Trump’s Solar Panel Tariff Impacts

 

In 2015, one hundred and ninety-five heads of state singed the Paris Climate Agreement, effectively pledging to mitigate their impact on global warming by reducing fossil fuel consumption and shifting toward alternate forms of energy. Two years later president Trump withdrew from the agreement, citing economic considerations. On January 21st, 2018, Trump went a step further and imposed a 30% tariff on imported solar panels. The president supported his decision by stating that this tariff “will help to create jobs in America for Americans” (1). However, a stakeholder analysis of the policy reveals that the imposition of this tariff will likely result in significant job loss and slow down a growing and profitable industry. In this paper, I will analyze the impact Trump’s solar panel tariff will have on the relevant parties involved. I will then use my findings to determine key reasons for the passage of the tax.

Solar energy currently accounts for only two percent of all energy production in the U.S., but it has been one of the fastest growing industries in the twenty-first century (2). According to the Solar Energy Industries Association (SEIA), solar has experienced an average growth rate of sixty eight percent in the last decade (2). This tremendous growth can be attributed to falling costs within the industry. The cost of installation has dropped by more than seventy percent since 2010, leading the industry to expand into new markets nationwide (2). “Nearly 260,000 Americans now work in solar, in over 9,000 companies operating in every state” (1). Most of these jobs involve maintenance and installation, since the panels themselves are imported from countries such as China and South Korea (1).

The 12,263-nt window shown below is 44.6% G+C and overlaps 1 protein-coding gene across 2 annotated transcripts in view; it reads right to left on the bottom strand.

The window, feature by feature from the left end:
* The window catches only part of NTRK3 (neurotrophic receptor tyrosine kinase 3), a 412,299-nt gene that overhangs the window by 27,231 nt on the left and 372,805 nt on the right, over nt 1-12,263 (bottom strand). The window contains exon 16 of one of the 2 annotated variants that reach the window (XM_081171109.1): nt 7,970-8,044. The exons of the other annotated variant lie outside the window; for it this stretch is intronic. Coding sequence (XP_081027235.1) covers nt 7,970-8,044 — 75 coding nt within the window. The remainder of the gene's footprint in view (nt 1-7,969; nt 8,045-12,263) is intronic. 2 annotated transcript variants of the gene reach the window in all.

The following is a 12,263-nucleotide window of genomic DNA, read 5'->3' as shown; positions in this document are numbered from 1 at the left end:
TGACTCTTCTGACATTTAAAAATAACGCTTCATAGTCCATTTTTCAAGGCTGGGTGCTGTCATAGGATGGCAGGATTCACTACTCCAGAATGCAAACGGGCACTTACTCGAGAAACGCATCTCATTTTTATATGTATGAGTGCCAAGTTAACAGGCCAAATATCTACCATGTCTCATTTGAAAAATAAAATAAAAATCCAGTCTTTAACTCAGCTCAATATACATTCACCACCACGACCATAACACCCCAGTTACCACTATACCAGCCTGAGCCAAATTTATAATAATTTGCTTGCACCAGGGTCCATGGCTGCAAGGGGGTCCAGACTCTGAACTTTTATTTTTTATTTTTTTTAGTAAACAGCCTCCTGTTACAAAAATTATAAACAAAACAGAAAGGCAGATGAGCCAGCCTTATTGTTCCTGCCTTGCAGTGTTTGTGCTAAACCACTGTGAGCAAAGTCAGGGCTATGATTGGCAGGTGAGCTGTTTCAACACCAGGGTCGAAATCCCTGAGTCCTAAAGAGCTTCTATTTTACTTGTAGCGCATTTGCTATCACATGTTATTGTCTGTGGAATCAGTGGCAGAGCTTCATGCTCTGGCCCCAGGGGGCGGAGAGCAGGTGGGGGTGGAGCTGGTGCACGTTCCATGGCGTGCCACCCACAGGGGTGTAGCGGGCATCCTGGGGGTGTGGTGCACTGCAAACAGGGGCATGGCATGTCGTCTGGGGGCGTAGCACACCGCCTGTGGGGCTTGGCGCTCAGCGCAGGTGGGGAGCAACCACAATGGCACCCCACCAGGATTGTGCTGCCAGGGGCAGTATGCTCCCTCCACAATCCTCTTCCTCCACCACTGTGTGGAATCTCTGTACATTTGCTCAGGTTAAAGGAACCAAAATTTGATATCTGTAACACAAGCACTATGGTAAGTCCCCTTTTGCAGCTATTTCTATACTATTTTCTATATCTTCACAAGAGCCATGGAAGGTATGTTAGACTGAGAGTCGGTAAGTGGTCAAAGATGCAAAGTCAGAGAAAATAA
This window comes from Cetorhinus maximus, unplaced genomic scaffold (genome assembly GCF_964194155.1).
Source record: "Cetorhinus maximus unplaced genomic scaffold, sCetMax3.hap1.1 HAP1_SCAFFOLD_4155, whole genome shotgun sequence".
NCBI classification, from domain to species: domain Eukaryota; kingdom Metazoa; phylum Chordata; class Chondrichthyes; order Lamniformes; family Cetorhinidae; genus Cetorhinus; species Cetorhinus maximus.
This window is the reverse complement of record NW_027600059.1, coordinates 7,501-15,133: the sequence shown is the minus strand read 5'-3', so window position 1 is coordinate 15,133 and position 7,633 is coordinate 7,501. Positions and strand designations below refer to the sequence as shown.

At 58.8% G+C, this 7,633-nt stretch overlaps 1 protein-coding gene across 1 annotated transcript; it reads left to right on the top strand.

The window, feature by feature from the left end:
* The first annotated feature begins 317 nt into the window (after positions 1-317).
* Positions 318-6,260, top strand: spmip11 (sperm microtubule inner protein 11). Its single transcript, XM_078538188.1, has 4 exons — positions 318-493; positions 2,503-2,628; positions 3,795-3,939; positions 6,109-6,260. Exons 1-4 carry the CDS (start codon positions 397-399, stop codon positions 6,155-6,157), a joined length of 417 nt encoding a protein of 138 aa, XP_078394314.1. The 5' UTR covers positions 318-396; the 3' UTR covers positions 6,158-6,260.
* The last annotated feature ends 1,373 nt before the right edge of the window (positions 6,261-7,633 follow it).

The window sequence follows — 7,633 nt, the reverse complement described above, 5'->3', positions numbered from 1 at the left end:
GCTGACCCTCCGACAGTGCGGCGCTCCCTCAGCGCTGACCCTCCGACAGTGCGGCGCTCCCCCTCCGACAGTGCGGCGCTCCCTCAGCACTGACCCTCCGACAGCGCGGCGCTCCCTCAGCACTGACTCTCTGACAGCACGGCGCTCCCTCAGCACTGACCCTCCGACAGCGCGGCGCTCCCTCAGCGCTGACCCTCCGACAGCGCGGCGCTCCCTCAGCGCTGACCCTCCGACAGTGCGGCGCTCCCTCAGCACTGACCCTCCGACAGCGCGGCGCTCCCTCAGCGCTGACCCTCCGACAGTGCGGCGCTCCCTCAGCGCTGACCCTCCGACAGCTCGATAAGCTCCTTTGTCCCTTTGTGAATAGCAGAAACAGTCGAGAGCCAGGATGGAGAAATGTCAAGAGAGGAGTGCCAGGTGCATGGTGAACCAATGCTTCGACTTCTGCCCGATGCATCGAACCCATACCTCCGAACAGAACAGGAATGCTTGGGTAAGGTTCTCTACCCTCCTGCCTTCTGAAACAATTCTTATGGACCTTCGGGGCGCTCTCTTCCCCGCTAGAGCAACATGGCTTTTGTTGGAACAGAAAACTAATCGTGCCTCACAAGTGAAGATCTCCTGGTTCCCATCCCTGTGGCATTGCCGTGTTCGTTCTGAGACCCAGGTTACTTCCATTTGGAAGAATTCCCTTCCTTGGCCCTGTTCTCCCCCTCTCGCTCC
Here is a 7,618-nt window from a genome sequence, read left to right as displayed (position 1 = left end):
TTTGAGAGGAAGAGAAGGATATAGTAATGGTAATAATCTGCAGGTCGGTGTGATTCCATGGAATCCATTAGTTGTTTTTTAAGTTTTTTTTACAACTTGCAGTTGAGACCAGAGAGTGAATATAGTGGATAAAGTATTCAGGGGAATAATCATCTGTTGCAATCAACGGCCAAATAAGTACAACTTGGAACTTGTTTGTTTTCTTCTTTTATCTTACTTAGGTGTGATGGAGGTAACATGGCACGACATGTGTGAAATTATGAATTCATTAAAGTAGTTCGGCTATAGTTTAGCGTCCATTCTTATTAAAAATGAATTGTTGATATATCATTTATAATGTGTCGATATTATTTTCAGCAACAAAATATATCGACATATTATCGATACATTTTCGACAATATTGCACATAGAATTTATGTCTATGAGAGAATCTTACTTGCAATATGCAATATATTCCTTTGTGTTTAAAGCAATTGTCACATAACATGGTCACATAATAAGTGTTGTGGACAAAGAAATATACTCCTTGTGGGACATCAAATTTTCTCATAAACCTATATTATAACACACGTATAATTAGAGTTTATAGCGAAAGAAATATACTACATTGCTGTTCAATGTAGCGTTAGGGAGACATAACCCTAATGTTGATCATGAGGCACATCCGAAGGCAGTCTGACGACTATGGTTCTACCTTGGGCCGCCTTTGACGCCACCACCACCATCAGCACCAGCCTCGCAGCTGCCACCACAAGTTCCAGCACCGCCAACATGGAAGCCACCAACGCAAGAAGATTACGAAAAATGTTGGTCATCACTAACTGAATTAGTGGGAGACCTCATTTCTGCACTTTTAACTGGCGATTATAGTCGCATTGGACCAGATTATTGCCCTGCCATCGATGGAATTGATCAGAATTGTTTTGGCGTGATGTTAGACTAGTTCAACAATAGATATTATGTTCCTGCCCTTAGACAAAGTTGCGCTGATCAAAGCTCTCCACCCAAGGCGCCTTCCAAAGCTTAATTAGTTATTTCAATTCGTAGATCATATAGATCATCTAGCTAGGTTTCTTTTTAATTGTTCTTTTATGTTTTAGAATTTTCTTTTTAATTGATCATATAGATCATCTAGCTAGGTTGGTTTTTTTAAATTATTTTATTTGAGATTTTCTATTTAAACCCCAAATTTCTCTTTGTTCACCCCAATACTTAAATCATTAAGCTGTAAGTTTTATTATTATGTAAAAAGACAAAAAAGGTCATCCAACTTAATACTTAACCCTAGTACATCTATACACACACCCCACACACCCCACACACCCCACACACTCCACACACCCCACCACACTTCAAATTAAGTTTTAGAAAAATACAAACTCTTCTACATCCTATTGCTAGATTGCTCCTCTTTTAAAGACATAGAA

The tariff would significantly increase the cost of solar energy, making it less competitive than coal and slowing its adoption in the U.S. Solar Energy Industries Association estimated that “the president’s action would result in the loss of roughly 23,000 jobs in the solar industry this year, as well as the delay or cancellation of billions of dollars in investments” (1). Energy experts say that low-wage countries will continue to have the competitive edge in solar manufacturing, so it is unlikely that the tariff will stimulate lasting job growth in the U.S. Furthermore, the tariff would lead energy companies to slow their transition to renewable energy sources and delay investments. Duke Energy, which had planned to build and buy more than 300-megawatts of solar power generating capacity, is now “carefully reevaluating the economics of each of its projects” (1).